India being a country of rich cultural assets and ethnicities has a lot of small villages that still thrive with their distinctive folk arts. However, the respected folk art is less valued in the region itself than it is across the globe. One such art is found in the heart of the country in the state of Uttar Pradesh, known as Nizamabad-Azamgarh black pottery. The moment the word pottery comes to our mind, we assume it just being a mold of clay from a potter’s wheel. Indeed, pottery involves this but our country is known to add various twists in tastes to make every art form different from the one originated mere a hundred kilometers away. Not by artificial colours or paint but this black tint is obtained by a number of steps that the potter takes to finally produce this distinct naturally made black colour. However, certain portions such as the spout or the handle are left out as they are cast separately and then attached to the body. The product is then decorated by incising patterns on the surface for making geometrical patterns.
Area and historical timeline of the village
The small town of Nizamabad is located 25km far from the Azamgarh district of Uttar Pradesh where about only 500 artisans and potters practice this art. Originally, the town is quite old dating back to the time of the Mughals. The town was called Hanumantgarh that was renamed by the invaders as Nizamabad. The feudal rulers had called artisans to reside in this town to make pots, vases somehow influenced by the Persian style. Slowly the talented artisans found out the technique of adding black tint through ash and smoke giving the rise to the famous black pottery hailing from Uttar Pradesh.
Moulding the black pots
Clay moulds and wares are washed with powdered vegetable matter and rubbed with mustard oil. The Prajapati community is said to have been making these pottery from the beginning and it is still practiced in their community. From little store rooms and in-house Karkhanas to new full functioning shops in the market area this art form has its own unique journey. Earlier fine textured clay was locally available easily but due to the course of time and frequent draughts in the region now the artists have to process the clay multiple times to finally reach to the wheel. After giving the final shape on the wheel, the pot is left for a day to dry and gain a firm shape. To attain its beauty, intricate carvings are made through sharpened wooden sticks. Now, these pots are kept rice husks in enclosed kilns which add the black colour and a unique shinny surface to the pots. The grooves made by the sticks are filled with a mixture of zinc, lead and mercury to add the final shine and then the pot is finally polished several times.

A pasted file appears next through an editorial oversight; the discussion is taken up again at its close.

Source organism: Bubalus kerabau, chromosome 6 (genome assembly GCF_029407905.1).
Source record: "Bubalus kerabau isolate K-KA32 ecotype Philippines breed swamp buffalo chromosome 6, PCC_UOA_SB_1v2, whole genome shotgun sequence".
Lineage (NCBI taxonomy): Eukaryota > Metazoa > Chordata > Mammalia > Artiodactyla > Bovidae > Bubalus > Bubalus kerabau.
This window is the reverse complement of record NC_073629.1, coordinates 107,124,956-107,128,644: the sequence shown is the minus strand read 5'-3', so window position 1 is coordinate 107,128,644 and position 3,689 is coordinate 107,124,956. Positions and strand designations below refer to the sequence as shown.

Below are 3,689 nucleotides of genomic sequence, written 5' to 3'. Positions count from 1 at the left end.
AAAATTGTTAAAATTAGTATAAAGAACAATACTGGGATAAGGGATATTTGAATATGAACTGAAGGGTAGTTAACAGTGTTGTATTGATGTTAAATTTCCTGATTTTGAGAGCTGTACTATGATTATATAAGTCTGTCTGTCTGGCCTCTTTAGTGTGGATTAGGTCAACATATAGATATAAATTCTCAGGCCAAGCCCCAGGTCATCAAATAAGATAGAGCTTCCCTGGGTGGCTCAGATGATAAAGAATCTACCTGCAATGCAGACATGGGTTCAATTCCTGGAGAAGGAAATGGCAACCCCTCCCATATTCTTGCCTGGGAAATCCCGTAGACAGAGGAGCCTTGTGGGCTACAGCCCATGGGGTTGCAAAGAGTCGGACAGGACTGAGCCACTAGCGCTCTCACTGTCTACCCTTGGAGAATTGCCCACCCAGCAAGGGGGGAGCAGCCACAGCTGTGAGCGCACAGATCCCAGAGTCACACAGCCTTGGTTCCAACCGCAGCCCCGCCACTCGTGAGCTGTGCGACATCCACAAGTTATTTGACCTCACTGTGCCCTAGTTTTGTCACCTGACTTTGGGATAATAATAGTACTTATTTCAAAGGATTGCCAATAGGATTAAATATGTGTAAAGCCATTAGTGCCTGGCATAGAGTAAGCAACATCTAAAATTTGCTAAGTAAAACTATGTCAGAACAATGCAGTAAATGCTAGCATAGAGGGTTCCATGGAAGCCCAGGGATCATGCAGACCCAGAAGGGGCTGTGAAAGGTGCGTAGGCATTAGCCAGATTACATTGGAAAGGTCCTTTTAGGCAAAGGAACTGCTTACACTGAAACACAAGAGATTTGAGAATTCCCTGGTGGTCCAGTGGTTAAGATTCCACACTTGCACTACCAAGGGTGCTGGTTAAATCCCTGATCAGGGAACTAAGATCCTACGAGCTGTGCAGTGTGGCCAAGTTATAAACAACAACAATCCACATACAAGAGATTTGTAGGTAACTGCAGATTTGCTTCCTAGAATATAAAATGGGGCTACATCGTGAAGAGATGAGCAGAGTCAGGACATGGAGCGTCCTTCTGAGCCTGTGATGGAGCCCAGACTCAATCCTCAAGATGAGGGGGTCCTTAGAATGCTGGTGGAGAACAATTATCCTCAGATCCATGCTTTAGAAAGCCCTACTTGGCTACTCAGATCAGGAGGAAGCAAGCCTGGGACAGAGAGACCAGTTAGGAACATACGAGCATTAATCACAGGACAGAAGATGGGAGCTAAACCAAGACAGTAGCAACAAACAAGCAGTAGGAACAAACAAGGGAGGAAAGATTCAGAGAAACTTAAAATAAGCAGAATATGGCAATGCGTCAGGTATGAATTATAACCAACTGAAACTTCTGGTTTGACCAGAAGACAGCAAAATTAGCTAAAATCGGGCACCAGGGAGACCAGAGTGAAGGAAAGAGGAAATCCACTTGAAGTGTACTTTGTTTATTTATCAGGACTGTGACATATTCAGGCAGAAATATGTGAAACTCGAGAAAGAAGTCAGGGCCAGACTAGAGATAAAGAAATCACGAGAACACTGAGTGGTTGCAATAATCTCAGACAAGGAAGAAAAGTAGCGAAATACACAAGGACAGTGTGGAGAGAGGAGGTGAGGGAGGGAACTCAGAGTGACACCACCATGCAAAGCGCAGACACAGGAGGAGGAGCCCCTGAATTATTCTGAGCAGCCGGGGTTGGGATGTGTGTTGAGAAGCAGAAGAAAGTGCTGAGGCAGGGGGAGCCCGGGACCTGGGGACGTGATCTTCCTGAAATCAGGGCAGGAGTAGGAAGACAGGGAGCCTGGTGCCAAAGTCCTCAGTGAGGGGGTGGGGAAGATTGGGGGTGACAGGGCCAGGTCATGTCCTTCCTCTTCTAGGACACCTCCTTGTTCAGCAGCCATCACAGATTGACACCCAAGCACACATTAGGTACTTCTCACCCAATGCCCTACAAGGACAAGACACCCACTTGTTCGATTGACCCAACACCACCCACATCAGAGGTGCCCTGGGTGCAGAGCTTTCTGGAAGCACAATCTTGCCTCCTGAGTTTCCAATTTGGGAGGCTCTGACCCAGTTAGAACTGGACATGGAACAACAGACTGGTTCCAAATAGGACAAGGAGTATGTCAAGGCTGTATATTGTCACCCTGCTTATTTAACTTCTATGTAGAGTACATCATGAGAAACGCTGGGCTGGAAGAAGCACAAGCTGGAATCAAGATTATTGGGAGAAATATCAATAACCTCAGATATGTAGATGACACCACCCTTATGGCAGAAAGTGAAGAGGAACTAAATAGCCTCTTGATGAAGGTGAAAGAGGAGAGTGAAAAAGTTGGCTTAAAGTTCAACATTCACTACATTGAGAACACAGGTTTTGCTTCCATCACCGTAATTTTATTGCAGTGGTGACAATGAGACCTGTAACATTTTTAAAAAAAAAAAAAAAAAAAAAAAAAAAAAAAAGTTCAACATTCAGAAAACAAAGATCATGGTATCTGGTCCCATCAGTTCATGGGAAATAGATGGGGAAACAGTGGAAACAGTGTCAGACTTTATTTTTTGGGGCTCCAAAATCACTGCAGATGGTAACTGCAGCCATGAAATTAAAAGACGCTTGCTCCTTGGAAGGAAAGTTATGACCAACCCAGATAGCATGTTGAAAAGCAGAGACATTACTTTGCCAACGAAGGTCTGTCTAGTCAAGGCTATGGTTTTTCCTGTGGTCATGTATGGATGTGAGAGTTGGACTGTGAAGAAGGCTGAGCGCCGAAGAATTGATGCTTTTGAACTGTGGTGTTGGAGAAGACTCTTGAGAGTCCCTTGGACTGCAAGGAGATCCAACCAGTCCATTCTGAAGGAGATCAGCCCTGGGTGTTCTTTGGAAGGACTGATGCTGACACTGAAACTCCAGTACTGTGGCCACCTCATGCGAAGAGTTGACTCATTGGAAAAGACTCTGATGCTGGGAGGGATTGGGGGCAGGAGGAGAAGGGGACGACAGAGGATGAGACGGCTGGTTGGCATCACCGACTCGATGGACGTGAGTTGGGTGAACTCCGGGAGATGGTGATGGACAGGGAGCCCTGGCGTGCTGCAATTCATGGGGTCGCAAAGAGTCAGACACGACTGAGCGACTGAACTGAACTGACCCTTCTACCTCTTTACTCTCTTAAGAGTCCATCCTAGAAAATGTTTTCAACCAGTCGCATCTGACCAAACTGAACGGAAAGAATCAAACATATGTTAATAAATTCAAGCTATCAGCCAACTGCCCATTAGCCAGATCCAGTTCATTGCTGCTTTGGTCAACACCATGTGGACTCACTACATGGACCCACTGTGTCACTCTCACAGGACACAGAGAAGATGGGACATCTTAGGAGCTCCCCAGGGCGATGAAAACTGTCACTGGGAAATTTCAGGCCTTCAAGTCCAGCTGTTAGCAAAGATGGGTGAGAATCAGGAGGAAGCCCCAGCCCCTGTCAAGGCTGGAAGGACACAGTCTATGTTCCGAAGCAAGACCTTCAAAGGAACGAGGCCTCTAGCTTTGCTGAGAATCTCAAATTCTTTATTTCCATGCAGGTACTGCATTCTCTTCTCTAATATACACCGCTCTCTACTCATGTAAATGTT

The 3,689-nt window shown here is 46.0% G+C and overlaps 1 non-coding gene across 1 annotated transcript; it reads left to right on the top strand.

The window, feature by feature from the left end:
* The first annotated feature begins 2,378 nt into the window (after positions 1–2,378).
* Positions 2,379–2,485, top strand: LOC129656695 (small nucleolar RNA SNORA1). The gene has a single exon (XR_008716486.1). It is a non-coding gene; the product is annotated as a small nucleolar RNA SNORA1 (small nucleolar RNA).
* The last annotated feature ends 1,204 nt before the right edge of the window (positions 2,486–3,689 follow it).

A recent interview by INTACH of the Prajapati family highlighted certain issues that their potter community is facing regardless the state government’s numerous initiatives to uplift this vanishing art. With little or no access to bigger markets, most of the individual artisans are supplying their products to local traders in their area. Due to the fragile nature of the terracotta products, the artisans suffer losses in breakage and during the storage. The local people use a lot of black pottery products for their cooking, decoration and day-to-day use. Some of the products are used customarily during weddings in the area (with the custom being that a newly married couple should decorate their rooftop with elephants and horses made of black terracotta). Many of the teashops use the tea cups or kullhars (though these are not of black terracotta) for selling tea locally. A lot of the local inhabitants use clay pots for cooking, storing water and building their roofs. The major being the facilities for import and export of the pots as shipping is a tough ordeal as far as fragile pots are considered. These pots are sold merely to a couple of villages in the neighborhood and the earnings aren’t that great. Three hundred rupees for a piece of art that took days to make is really less and the artisans are now leaving this profession all together.
Lack of proper electricity and resources like furnaces and other equipments have also caused a major setback in the art production. The demand of local art pieces has increased in the city as people are bending back towards the ideals of authenticity. Machine work can never match the brilliance of minute detailing done by men or women. However, the recent years have brought some light on the famous Nizamabad pottery that resembles the Bidri pottery from Hyderabad. Originally the Bidri pottery had carvings that was filled with silver and polished.
The time of Aurangzeb showed the golden age of this art. The Queen of England while visiting India visited the shops of this community and praised their art form. Black pottery is one among many handicrafts of India that is under vulnerability of extinction. At the beginning of this year, the artisan faced a shortage of clay. The paucity of clay is leading artisan to migrate in lieu of better employment opportunities clouding the future of this exquisite art. This is my effort to introduce the world to these crafts so that they could revive these vulnerable crafts of India. It is a must-have souvenir from India. Knowing that the workmanship to produce this masterpiece is unique, black pottery of Nizamabad is still in hope to load the markets globally. Not just the black colour but also the stages involved in refining the mud are extraordinary. Sometimes, goat’s milk is added and the mud is sieved for days to obtain the perfect clay without even the slightest of impurities. The Prajapati community of Azamgarh is leaving no stones unturned to revive this dying art but it cannot flourish if the rest of the communities continue ignoring it.
Master in Heritage Management
Keywords: Black pottery, Nizamabad pottery, Azamgarh pottery